From the Sperry Garden – October, 2007
Pampas grass was a staple in South Central Texas when I was a boy. It was like wallpaper in the Brazos County scenery. Maybe it was because it always came into flower about the time that school resumed that I never developed much of a love for it. Maybe it was because I lost more than one baseball into its impenetrable midst. (No one comes out from a pampas grass search in one piece.)
Now, however, it has an esteemed place in our gardens, where it shows to our driveway, the county road passing by, and to the grandsons and me as we play catch after school (we don’t throw anywhere near it, however). This grass is a handsome plant. You see it in the photo backdropping our croton pots and just outside the shade lines of our Glendora White crape myrtle.
Native to the pampas of Argentina, hence the name. See how long it is until you hear someone calling it “pompous” grass. Actually, it’s a really humble performer.
Evergreen grass that is drought- and heat-tolerant. May brown in cold weather. If it does, use a machete to cut its sharp-edged leaves back to within 18 to 24 inches of the ground. New growth will quickly plume over them.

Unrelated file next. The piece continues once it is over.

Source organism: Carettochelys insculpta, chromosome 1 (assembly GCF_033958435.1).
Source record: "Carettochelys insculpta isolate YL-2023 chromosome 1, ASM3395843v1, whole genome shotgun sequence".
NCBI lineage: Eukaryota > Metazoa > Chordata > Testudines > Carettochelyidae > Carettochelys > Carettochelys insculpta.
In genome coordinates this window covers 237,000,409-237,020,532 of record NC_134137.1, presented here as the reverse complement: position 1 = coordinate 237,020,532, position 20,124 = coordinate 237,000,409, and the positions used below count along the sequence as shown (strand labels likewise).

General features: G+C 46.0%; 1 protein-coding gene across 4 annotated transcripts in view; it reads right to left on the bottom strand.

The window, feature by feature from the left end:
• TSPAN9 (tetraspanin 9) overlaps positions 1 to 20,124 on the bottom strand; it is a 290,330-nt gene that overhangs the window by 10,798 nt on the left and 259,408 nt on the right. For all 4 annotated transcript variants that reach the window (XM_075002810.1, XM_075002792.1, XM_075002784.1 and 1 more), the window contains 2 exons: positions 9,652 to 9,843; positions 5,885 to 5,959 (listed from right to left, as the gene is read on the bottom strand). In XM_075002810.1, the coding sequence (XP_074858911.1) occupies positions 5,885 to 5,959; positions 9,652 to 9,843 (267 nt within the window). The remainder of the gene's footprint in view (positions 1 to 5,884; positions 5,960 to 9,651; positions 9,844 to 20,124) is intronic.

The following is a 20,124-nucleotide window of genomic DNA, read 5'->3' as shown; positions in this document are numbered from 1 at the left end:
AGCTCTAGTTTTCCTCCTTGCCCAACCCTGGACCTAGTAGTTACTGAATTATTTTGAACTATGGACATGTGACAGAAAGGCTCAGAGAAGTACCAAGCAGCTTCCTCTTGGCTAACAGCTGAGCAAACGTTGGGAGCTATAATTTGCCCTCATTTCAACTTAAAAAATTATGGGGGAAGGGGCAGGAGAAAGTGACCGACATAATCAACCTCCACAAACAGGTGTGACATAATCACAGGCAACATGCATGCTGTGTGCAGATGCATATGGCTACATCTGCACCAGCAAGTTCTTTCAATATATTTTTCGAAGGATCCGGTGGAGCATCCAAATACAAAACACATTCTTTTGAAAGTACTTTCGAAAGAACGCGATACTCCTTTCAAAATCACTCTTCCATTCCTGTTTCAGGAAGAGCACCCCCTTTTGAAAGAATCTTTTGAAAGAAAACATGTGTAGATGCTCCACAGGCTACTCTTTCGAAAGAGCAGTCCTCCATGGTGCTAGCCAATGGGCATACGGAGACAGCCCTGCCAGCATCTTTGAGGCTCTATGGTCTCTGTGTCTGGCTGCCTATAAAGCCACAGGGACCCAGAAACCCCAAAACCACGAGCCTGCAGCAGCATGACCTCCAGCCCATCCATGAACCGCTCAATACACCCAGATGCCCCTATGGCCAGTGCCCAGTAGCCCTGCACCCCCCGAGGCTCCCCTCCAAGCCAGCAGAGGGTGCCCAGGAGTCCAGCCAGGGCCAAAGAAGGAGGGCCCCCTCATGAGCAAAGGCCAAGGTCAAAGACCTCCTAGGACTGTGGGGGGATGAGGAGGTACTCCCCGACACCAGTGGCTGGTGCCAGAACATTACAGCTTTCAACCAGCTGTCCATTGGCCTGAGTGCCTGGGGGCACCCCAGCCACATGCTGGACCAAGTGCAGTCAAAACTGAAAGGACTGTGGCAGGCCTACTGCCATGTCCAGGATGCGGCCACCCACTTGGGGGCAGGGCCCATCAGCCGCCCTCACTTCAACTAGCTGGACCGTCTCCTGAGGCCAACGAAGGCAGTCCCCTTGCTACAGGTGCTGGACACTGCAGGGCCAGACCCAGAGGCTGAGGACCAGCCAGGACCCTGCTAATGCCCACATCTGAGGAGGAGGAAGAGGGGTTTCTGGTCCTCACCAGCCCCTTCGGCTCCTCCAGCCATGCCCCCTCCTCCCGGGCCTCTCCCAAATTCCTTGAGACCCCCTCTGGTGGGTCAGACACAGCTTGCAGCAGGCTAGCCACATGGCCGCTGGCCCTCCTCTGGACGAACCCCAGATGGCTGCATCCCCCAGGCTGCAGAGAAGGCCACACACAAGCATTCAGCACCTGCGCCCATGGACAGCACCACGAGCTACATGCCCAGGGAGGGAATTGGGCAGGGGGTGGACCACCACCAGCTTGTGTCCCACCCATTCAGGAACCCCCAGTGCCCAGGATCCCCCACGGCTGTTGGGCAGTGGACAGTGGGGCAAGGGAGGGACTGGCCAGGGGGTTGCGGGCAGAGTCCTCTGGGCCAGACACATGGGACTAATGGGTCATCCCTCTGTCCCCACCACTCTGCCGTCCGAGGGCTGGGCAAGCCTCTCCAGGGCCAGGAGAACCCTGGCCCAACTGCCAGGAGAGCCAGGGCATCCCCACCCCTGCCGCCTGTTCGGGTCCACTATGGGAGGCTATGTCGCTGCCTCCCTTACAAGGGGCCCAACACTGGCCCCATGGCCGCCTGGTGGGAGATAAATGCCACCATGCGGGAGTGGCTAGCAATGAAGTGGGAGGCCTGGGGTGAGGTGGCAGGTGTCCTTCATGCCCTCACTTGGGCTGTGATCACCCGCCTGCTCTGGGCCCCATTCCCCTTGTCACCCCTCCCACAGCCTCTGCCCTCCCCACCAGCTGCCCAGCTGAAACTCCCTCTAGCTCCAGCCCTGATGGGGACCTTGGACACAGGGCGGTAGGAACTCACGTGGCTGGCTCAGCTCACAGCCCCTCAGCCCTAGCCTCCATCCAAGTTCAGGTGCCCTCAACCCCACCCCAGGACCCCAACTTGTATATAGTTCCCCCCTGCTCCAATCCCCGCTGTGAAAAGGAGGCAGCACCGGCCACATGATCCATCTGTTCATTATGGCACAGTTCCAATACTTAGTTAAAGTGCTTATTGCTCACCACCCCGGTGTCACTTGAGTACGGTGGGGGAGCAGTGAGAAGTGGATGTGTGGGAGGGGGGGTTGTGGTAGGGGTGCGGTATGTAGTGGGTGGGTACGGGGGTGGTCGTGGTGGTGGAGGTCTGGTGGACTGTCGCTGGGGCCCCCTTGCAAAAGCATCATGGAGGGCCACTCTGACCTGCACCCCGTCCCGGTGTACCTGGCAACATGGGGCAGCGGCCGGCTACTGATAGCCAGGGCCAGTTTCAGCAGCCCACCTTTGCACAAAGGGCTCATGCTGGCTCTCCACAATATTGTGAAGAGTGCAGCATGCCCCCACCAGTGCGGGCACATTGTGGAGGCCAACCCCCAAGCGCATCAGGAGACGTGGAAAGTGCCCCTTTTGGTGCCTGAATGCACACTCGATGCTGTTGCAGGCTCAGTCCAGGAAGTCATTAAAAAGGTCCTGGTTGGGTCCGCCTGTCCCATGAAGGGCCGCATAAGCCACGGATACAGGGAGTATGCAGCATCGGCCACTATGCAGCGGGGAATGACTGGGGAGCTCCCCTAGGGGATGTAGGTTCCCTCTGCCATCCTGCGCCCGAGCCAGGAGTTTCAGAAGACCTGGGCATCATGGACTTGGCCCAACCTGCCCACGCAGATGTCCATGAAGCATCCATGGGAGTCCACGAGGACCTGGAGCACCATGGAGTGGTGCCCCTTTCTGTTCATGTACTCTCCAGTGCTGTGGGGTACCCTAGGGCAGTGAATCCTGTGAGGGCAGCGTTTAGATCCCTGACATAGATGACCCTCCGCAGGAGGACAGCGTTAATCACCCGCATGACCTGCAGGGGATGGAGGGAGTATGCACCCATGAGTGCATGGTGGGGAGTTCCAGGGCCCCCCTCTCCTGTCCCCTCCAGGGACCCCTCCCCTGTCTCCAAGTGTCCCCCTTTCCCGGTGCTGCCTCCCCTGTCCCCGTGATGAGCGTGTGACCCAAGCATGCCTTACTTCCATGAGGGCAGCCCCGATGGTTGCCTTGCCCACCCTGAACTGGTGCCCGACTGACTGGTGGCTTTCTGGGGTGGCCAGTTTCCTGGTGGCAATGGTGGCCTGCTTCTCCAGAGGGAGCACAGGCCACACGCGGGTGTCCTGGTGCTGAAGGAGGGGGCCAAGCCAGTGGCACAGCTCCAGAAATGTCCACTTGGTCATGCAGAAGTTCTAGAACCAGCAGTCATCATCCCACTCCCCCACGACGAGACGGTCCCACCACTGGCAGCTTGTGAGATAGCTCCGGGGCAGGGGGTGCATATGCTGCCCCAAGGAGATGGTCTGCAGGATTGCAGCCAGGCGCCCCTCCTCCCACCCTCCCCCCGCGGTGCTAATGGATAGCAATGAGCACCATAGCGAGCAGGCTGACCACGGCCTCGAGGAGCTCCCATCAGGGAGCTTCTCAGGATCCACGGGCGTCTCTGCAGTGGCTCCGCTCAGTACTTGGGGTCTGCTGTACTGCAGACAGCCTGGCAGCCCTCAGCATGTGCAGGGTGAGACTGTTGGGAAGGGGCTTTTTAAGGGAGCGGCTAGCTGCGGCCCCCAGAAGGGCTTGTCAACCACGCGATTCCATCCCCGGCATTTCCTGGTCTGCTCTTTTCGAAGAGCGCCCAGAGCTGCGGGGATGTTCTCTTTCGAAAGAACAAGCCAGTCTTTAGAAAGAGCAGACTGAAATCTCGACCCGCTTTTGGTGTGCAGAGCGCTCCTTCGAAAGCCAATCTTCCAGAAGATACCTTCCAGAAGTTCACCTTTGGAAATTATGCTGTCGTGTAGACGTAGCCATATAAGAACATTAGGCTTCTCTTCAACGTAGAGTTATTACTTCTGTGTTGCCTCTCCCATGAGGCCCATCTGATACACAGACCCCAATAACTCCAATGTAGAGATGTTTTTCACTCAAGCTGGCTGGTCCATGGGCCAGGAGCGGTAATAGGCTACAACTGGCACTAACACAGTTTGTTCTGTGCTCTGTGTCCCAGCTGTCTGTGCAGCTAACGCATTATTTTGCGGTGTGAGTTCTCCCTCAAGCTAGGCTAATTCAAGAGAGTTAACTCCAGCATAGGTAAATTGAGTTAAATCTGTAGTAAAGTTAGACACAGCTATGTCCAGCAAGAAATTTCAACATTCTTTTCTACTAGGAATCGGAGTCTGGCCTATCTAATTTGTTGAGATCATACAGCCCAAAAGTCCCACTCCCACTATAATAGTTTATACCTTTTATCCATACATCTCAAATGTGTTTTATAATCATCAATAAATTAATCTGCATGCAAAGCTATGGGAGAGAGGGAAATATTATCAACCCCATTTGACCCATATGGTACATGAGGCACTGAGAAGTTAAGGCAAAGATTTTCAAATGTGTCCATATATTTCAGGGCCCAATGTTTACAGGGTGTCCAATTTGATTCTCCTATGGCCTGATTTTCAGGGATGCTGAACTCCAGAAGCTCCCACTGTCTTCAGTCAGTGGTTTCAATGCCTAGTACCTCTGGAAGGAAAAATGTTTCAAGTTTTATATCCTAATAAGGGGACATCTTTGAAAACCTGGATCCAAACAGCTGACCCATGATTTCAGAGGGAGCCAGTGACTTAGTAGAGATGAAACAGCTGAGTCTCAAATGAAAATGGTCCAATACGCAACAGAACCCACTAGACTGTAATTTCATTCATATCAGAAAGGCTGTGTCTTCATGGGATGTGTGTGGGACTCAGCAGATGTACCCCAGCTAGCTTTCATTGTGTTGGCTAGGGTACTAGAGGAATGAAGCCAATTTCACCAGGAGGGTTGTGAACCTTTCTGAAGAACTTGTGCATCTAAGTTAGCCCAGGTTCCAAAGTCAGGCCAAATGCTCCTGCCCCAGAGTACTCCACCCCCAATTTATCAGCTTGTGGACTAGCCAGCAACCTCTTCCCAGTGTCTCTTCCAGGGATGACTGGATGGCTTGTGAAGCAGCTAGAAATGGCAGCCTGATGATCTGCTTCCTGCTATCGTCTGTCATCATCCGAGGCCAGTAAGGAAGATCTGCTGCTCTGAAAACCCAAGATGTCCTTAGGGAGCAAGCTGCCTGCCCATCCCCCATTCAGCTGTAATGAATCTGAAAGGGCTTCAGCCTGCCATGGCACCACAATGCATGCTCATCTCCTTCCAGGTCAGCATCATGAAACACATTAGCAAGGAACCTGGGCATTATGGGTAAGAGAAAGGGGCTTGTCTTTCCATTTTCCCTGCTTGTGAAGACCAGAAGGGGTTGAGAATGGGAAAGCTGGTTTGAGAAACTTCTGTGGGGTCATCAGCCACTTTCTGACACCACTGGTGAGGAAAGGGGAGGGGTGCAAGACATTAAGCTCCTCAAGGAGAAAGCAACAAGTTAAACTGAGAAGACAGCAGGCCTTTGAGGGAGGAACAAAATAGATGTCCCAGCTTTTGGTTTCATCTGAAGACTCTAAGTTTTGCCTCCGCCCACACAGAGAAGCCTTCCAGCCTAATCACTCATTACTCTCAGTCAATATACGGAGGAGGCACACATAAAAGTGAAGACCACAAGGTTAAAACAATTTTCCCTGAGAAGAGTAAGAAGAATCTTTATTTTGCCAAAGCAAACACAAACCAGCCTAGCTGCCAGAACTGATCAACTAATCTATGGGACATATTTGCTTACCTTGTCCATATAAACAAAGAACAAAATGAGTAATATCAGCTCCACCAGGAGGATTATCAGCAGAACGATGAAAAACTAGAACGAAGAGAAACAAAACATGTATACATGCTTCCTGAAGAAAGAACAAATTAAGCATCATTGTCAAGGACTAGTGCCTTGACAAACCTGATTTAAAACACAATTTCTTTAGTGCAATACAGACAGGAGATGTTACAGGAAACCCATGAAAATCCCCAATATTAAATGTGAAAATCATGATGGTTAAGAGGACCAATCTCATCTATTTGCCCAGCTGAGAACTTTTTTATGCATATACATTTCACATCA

Best in full sun. Requires at least 7 or 8 hours of direct sunlight daily.
Reliably winter-hardy in the southern half of Texas. Root-hardy probably to I-30/I-20, but it can be killed to the ground by extreme winter cold. I saw it flowering near the entry to incredible Zion National Park in Utah several Octobers ago, so it can handle a good bit of cold.
Mature height, in flower, 6 to 8 feet. Compact forms that grow to 5 to 6 feet are also sold. Plants’ width will be equal to their flowering height, so give them plenty of room. Use it as you would a shrub, knowing that it’s almost impossible to keep it shorter or more compact via pruning. Makes attractive tall, screening plant.
Flowering time: Late August through the fall. Plumes will remain through the winter, but they can become rather tattered and matted following late fall rains.
Planting time: Anytime you find nice transplants in the nursery, although spring plantings may be better in colder areas of the state. If you intend to dig and divide established clumps, do so in late winter, just before the new growth begins.